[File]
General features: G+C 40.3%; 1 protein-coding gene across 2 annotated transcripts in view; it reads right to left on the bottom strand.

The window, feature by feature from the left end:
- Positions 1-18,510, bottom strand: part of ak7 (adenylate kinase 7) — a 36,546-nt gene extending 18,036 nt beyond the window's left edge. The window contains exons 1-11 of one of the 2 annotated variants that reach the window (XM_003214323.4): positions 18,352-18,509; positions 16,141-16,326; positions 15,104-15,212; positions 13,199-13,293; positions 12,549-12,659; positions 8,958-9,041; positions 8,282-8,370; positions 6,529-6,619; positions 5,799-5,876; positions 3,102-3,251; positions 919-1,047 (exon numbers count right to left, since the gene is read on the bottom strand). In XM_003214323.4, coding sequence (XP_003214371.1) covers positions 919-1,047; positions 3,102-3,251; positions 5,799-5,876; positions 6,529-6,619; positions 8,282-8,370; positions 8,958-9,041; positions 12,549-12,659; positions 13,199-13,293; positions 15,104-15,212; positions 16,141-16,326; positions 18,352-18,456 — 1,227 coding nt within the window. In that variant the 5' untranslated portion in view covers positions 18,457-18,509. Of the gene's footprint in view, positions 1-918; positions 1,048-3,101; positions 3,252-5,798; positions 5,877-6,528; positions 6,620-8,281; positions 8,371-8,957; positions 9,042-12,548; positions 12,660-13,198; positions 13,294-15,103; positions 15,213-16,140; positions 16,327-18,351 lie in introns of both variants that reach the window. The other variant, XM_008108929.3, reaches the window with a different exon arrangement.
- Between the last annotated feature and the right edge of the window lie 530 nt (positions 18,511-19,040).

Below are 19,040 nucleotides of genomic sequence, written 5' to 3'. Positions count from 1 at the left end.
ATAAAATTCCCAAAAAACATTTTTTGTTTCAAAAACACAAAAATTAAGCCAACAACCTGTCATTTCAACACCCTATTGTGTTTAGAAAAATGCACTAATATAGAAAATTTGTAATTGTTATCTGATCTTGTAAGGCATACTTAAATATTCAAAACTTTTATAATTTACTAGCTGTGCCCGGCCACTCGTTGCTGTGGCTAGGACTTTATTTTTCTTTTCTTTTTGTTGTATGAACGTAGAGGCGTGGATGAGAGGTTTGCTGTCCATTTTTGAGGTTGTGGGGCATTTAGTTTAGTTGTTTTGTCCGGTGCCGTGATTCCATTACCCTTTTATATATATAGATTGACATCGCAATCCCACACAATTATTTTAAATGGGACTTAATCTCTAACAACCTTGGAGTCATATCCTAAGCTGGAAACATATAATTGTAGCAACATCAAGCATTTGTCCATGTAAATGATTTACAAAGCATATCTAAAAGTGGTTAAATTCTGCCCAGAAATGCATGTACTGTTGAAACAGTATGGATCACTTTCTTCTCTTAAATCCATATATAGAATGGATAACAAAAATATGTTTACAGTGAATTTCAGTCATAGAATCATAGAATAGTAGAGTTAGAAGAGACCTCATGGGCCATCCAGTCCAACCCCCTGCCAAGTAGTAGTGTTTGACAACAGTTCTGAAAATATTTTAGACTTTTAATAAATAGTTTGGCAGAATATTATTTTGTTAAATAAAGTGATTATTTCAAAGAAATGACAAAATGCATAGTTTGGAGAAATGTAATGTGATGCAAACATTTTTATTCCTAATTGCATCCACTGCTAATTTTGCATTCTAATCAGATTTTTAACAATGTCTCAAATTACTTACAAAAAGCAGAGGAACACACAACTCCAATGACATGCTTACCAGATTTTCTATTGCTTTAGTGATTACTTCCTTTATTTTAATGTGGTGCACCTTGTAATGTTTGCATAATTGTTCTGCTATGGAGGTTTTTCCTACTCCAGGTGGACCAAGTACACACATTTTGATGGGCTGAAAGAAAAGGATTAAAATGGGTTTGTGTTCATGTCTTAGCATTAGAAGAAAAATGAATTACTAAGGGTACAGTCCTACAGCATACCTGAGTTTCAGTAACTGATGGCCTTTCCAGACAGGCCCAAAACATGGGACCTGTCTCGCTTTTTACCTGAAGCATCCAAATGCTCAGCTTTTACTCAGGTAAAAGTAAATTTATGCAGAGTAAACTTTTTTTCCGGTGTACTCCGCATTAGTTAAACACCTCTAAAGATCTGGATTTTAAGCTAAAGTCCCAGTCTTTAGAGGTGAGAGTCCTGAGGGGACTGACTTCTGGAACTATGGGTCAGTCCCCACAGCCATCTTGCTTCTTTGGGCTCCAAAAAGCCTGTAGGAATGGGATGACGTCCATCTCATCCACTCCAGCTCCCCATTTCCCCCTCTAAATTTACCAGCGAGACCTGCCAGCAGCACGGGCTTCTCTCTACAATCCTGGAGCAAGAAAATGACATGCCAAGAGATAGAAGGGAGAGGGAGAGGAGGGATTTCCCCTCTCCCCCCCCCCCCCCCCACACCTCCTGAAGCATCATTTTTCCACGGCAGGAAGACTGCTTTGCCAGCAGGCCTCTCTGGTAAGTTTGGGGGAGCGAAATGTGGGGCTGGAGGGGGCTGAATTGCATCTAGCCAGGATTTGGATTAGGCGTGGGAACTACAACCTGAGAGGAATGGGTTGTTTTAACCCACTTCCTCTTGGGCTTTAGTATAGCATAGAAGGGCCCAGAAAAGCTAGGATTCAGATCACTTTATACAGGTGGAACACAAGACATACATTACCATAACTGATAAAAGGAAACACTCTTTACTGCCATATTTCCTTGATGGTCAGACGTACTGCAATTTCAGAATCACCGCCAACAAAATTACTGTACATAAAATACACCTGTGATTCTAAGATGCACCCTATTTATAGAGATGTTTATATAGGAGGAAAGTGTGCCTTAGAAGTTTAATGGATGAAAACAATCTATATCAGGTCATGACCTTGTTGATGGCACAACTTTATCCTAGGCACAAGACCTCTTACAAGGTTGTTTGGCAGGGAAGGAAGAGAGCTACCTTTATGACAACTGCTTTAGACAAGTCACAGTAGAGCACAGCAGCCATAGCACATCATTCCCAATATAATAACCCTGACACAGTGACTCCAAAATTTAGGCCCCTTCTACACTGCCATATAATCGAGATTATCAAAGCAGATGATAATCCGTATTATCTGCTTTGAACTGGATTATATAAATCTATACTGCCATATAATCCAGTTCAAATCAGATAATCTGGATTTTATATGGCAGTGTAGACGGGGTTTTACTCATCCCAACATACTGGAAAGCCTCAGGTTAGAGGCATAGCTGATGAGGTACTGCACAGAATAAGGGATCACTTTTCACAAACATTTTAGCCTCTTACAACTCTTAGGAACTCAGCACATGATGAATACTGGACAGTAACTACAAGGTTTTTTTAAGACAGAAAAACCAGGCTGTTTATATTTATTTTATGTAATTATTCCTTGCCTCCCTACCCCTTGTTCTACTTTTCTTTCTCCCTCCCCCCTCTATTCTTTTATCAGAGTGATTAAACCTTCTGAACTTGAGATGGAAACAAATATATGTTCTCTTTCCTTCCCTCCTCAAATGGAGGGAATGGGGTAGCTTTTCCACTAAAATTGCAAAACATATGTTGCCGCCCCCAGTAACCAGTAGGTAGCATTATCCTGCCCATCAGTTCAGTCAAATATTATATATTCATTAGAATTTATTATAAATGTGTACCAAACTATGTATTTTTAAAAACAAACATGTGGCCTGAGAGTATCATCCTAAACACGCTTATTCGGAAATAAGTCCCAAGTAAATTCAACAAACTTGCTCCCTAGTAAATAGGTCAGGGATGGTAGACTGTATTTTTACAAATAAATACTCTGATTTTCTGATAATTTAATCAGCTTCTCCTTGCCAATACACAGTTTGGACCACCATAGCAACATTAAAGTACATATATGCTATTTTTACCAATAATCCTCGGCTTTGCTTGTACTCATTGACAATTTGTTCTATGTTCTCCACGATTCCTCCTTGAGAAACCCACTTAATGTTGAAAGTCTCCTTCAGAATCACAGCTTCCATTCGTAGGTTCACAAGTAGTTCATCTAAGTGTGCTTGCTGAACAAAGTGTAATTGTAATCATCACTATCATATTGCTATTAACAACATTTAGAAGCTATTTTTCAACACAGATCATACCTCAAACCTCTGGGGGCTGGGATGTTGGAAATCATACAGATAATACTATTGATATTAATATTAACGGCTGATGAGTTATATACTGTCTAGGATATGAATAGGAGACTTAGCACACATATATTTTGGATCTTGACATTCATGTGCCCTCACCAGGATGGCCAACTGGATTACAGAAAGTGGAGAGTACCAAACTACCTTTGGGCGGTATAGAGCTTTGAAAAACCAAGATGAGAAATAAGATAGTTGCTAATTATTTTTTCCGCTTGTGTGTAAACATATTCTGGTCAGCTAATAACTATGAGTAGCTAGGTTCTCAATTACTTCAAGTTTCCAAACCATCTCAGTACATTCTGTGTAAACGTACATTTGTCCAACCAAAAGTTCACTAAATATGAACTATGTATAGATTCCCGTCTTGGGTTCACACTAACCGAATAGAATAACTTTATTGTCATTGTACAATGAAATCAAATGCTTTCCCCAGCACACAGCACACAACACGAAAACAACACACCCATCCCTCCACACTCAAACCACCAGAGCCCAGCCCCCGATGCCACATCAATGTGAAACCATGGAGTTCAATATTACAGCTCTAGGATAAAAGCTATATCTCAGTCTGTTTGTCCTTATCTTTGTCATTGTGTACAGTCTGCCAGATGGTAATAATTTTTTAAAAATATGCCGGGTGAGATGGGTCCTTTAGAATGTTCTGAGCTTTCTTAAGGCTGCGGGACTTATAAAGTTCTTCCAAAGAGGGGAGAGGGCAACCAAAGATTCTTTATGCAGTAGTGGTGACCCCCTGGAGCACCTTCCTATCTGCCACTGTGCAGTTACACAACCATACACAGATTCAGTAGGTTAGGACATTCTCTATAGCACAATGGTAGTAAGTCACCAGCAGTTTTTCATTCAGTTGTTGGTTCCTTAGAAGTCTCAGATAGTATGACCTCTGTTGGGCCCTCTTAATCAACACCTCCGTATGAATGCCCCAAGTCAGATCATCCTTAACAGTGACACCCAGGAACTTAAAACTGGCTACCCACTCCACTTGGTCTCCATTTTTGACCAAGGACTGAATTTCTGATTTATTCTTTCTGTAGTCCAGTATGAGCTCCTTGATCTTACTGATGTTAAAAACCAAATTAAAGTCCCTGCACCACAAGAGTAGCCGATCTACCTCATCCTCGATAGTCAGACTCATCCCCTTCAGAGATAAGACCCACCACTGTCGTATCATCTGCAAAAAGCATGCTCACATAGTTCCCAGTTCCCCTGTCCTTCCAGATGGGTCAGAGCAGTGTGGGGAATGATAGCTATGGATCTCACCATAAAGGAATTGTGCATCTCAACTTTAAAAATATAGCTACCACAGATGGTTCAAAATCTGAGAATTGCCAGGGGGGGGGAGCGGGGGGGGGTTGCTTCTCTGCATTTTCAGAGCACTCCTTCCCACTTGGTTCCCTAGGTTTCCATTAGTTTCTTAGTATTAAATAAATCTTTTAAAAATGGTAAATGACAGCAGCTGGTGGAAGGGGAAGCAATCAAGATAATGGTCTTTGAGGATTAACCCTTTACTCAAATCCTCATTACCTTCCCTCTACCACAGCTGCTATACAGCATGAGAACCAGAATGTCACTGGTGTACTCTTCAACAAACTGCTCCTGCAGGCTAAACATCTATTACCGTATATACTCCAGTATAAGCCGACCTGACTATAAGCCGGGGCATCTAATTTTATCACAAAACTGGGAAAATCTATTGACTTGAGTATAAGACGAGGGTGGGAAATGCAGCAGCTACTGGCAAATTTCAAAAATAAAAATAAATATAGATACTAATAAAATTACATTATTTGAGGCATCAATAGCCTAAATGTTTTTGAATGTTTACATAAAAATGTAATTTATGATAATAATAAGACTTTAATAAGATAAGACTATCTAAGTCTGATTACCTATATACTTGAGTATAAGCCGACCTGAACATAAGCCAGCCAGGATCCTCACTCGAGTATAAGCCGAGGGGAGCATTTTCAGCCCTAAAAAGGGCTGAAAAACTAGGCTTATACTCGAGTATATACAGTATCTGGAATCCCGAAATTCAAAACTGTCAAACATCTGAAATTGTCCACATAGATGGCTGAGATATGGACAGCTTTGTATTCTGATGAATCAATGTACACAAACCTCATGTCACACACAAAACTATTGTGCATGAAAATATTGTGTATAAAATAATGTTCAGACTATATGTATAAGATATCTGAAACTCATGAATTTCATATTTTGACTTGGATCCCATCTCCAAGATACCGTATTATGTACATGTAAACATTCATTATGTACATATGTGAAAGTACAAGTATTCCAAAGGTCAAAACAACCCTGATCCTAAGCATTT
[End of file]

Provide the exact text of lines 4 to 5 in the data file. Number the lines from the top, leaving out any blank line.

- Between the last annotated feature and the right edge of the window lie 530 nt (positions 18,511-19,040).

Below are 19,040 nucleotides of genomic sequence, written 5' to 3'. Positions count from 1 at the left end.